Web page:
November 05, 2020


The consultation to resolve age discrimination in Public Sector pension schemes closed on 11 October. Whichever option is chosen, it is likely to lead to a headache for members! We can offer specialist advice to those in the NHS Pension scheme to help select the most appropriate option.

The consultation on the options to rectify age discrimination relating to the transitional arrangements in the 2015 Public Sector schemes closed last week. Whatever the outcome it is likely that many will need to seek advice and assistance with their pensions tax recalculations.

This consultation was a result of the Court of Appeal judgement in December 2018 that ruled that transitional protection in the judges’ and firefighters’ pension schemes gave rise to unlawful discrimination.

The government accepted that the same issue applied to all Public Sector schemes and has been working to fix the discrimination identified. Essentially, those nearer their normal retirement age could stay in the legacy schemes whereas other, younger, members were forced to move to the 2015 schemes, and this was ruled as discrimination.

To rectify this the same transitional protections are being offered to all members who were in service on or before 31 March 2012 and on or after 1 April 2015, whether they are currently an active, deferred or pensioner member.

The protections will cover the remedy period, which is from 1 April 2015, when members were moved into the 2015 scheme until 31 March 2022. From 1 April 2022, the proposal is that all legacy schemes will be closed for future accrual and all members will be moved to the 2015 schemes.

The consultation proposes two options:

  1. Immediate choice

Under this option members would make an irrevocable decision as to whether to accrue benefits in their legacy or reformed pension scheme for the remedy period. For most members this choice would be made in the period shortly after the end of the remedy period. It may be made earlier for some of those who take a pension award before 2022.

  1. Deferred choice underpin

With this option, the member initially will be reinstated into the legacy scheme but given the option at retirement to choose to access benefits using the reformed scheme rules, so deferring the choice until retirement.

The clear advantage of option two is the ability to be able to make direct comparisons of the actual entitlements available under both schemes at the time they take them, whereas, with option one, the decision is to be based on assumptions as to which will provide them with the best outcome.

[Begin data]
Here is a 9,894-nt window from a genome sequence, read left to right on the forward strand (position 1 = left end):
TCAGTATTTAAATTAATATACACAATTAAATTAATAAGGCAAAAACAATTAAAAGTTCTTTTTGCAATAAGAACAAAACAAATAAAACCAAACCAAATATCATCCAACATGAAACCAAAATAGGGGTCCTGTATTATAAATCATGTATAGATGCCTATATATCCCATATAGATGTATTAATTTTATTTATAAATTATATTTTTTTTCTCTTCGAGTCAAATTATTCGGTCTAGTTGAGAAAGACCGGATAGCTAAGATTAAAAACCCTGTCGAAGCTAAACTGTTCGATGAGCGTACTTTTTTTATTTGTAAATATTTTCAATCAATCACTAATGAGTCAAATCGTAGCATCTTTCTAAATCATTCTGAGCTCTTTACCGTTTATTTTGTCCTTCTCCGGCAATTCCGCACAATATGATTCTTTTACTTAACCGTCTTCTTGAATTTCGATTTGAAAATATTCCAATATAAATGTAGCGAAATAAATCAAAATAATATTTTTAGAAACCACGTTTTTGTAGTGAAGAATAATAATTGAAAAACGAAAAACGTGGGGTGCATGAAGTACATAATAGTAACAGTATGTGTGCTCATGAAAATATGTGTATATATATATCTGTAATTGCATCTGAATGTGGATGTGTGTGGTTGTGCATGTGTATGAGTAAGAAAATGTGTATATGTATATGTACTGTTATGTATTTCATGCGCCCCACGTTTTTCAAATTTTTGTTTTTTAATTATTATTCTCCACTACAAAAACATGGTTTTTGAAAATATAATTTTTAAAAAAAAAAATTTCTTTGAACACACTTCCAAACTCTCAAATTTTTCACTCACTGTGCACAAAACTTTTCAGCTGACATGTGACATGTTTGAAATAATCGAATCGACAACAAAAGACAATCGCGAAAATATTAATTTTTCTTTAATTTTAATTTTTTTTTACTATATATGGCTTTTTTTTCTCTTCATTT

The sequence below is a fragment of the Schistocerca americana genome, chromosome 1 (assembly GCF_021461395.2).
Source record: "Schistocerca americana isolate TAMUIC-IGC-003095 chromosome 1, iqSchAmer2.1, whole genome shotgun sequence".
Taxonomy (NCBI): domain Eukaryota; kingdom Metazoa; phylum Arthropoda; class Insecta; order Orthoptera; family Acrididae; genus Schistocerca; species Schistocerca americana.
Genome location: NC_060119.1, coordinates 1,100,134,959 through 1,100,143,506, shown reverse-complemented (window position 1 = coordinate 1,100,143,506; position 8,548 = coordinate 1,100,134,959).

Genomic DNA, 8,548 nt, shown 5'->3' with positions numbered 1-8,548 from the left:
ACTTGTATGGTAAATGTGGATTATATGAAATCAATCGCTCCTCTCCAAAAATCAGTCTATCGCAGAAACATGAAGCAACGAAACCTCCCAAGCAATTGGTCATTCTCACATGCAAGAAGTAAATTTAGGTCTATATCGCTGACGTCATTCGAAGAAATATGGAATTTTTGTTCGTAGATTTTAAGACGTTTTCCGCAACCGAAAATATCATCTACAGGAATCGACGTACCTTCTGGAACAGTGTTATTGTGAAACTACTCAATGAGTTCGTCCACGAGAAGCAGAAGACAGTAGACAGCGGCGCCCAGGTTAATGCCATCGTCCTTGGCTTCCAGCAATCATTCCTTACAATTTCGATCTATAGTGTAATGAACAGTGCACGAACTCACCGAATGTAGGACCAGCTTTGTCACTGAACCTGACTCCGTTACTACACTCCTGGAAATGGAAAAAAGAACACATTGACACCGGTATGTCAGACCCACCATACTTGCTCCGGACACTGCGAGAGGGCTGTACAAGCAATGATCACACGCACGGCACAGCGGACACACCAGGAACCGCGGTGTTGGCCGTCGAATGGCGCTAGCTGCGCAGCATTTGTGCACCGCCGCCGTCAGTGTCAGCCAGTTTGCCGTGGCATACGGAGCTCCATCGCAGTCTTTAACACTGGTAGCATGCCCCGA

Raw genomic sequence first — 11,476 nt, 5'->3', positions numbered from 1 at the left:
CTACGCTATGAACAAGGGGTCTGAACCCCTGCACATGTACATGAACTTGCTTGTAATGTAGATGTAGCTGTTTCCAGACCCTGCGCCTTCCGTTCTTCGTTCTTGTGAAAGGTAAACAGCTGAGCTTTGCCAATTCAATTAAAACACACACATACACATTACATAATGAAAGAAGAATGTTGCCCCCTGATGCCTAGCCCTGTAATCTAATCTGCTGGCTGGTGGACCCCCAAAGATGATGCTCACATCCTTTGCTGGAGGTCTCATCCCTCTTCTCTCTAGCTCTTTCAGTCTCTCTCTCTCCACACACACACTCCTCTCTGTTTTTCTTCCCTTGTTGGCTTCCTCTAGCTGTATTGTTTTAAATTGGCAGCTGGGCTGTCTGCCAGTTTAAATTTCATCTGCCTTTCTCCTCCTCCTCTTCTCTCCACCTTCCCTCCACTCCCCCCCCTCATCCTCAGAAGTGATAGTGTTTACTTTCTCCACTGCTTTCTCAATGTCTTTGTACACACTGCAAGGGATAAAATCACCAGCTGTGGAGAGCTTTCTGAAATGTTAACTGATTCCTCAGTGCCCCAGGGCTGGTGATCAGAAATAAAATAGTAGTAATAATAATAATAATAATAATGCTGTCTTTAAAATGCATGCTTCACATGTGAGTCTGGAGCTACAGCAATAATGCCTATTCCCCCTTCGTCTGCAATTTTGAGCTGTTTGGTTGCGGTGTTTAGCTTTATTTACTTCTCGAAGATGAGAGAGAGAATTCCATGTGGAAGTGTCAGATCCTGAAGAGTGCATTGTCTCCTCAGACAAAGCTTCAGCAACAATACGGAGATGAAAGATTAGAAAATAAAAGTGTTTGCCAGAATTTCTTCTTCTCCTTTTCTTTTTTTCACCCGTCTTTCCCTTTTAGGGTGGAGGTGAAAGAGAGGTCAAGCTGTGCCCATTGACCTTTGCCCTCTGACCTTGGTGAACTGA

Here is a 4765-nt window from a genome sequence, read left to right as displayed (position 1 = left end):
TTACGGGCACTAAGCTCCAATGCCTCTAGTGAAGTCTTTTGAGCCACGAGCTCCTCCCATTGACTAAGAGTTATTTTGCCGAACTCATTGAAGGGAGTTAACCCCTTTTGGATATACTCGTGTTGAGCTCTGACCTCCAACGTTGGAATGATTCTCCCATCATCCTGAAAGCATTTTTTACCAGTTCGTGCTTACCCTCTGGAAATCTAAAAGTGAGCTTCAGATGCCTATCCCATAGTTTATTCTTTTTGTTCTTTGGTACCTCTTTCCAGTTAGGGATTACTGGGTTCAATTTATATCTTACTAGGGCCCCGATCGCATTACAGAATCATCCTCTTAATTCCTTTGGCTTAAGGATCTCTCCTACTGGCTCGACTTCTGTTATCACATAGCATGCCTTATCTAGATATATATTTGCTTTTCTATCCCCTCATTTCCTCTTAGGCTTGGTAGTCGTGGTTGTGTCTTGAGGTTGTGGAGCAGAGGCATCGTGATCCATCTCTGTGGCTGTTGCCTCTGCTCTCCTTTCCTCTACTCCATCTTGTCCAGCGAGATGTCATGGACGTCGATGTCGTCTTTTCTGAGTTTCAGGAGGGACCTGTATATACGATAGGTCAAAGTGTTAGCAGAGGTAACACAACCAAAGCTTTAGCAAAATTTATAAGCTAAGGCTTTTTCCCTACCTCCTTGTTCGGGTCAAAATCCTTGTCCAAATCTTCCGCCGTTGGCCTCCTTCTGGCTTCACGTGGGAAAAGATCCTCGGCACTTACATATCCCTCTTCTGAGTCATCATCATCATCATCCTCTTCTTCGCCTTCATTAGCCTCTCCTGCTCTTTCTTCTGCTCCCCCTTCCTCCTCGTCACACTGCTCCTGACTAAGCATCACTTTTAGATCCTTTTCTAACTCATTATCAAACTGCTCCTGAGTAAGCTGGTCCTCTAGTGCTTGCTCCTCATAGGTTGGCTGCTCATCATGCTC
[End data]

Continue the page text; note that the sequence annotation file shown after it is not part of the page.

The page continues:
If you are or were a member of the NHS Pension Scheme it would be prudent to start thinking about your pensions now. You may need advice regardless of the consultation outcome, but with the immediate choice option providing the more complex planning decisions.

Both options cause annual allowance complications:

  • With the immediate choice option there would need to be a recalculation of the annual allowance where members choose to return to a legacy scheme for the remedy period.
  • With the deferred choice option all members would need their annual allowances recalculated for the remedy period. In addition, if, when they come to take benefits, they revert to the reformed scheme their tax position would need to be assessed again.

Where a recalculation of the annual allowances show that the member owes tax, this would be recouped for the four tax years before the decision point. This is therefore likely to be any additional taxed owed for tax years 2018/19 – 2021/22. Where the member has overpaid tax, the government will repay this without time limit.

If the deferred choice option is chosen and a member decides to revert to the reformed scheme on retirement, where an annual allowance tax charge arises from the choice, the scheme will compensate members for the charge.

In addition to the annual allowance calculations any members who have taken benefits will need their Lifetime Allowance test recalculated if they revert to the legacy scheme and again any taxes due paid or refunded.

Some schemes also have different contribution rates between the schemes and these and the subsequent tax positions will also need to be considered.

Whichever option is chosen it will create considerable tax complexity and clients are likely to be seeking assistance from financial advisers to help.

We will provide further updates once the outcome of the consultation is published.

The key thing for now is to ensure if you are, or have been, a member of a public sector scheme during the relevant period, it is vitally important to keep accurate records. As a starting point the we recommend individuals retain their paperwork related to tax from April 2015 onwards. This would include:

  1. all self-assessment returns,
  2. P60s and 31st March pay slips,
  3. documents relating to any private pension schemes,
  4. the annual statements from your NHS pension scheme and documents relating to any other private pension schemes.

Please get in touch with our financial planning team should you require further advice and guidance.

*Albert Goodman Chartered Financial Planners is the trading style of Albert Goodman Financial Planning Ltd, which is authorised and regulated by the Financial Conduct Authority. The Financial Conduct Authority does not regulate inheritance tax planning.


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